sleeping, on, off, on, off, daytime is overtime,
synapses hurtling charges at
my skull walls and I can hear them
whispering as they pray for something
to stick and send my cerebrum into flames.
I don’t dream anymore because my
nervous system is a city of
sawdust and light.

April 16


He walks, back to the cars,
by the guardrail, slinging his
big moose-ass side to side,
antlers down like a heavy bag
of groceries, I think he has
broken something made
of glass.

An Elegy for Yesterday (National Poetry Month Day 12)
04/12/2010, 8:48 PM
Filed under: Poetry | Tags: , , ,

We used to believe in shooting stars,
in 4am meteor showers thick as down
blankets and clouds that we could
bathe in, rinse the wishes from our
shoulder blades with and stir
into a tub as points of light poured from
the old nickel-coated bath tap.

We used to believe in Mr. Moon,
that when we heard thunder it was
him playing the drums, calling his symphony
to arms in the darkness with
a neon flare and a crash and a loud whooping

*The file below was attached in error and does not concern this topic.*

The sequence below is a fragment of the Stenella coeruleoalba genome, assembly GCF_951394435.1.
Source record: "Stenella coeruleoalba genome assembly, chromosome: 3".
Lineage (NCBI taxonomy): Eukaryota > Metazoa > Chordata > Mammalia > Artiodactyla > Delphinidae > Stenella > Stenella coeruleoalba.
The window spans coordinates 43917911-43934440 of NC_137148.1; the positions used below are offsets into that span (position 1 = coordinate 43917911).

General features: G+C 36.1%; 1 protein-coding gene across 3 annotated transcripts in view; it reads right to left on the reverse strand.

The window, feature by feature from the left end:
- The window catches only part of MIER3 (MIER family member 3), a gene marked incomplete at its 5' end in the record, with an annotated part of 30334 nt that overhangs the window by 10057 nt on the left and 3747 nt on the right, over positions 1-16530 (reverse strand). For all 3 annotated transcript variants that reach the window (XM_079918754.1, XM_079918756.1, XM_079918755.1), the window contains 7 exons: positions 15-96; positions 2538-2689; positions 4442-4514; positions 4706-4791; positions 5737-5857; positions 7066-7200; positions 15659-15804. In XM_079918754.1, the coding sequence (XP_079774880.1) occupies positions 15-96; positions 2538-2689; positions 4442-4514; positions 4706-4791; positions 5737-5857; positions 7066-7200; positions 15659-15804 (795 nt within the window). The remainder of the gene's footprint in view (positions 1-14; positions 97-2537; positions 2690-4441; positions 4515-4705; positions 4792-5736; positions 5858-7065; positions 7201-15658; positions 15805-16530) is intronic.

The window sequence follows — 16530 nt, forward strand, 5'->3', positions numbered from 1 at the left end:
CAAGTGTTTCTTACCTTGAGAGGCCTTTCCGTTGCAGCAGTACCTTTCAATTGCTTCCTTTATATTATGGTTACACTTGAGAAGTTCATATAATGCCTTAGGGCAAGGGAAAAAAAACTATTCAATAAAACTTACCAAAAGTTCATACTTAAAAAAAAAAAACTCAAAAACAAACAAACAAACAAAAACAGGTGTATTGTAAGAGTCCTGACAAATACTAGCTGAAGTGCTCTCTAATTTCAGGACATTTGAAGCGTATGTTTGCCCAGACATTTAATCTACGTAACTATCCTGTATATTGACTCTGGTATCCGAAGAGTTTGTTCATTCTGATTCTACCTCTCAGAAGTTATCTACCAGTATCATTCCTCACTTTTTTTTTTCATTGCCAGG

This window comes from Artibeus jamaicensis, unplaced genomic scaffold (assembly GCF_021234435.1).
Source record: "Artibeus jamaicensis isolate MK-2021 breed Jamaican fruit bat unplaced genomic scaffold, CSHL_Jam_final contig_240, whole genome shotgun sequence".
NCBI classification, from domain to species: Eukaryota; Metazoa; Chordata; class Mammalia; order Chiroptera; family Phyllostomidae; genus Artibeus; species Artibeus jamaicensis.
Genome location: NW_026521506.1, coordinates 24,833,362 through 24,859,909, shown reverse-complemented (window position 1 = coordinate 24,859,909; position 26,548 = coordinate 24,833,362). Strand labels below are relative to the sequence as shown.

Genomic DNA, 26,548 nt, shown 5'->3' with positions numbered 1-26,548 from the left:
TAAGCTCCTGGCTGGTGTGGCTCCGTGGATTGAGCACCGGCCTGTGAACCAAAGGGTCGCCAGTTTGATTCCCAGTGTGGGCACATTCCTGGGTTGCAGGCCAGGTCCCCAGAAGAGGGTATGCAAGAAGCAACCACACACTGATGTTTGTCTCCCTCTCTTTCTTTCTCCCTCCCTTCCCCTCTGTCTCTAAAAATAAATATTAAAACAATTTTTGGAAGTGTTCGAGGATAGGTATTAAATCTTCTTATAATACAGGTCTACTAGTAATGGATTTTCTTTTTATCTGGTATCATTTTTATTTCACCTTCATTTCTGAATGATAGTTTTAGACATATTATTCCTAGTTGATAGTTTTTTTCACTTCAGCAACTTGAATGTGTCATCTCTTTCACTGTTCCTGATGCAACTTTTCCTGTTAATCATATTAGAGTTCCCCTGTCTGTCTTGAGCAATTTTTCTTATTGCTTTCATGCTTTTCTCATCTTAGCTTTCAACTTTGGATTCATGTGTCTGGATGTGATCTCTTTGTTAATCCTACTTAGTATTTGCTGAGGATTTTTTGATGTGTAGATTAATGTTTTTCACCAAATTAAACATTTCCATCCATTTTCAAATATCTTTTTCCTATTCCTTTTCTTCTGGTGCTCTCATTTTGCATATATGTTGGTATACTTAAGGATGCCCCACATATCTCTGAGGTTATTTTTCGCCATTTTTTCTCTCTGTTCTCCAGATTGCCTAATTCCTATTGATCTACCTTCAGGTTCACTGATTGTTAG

song as rain spilled over our lawns.

We used to believe that the sun was
like a cork, a bright plug in the world
that popped open each night and let glassful
after glassful of cranberry wine that
tasted like night fill the bottle, we believed it
was gone by morning because
there was a party.

We used to believe in dragons and superheroes
and the velveteen rabbit, in myth that
once grew sweet and ripe on our
branches but now is plump and
withered, soft like a tomato that was left
in the windowsill overnight.

Allergy Eyes (National Poetry Month Day 11)
04/12/2010, 8:46 PM
Filed under: Uncategorized | Tags: , , , ,

they blare up red. the light
across the dark shatters. splays into beams.
you squint, maybe this is
where you found it last time, the
familiar echo of laser lights diffracting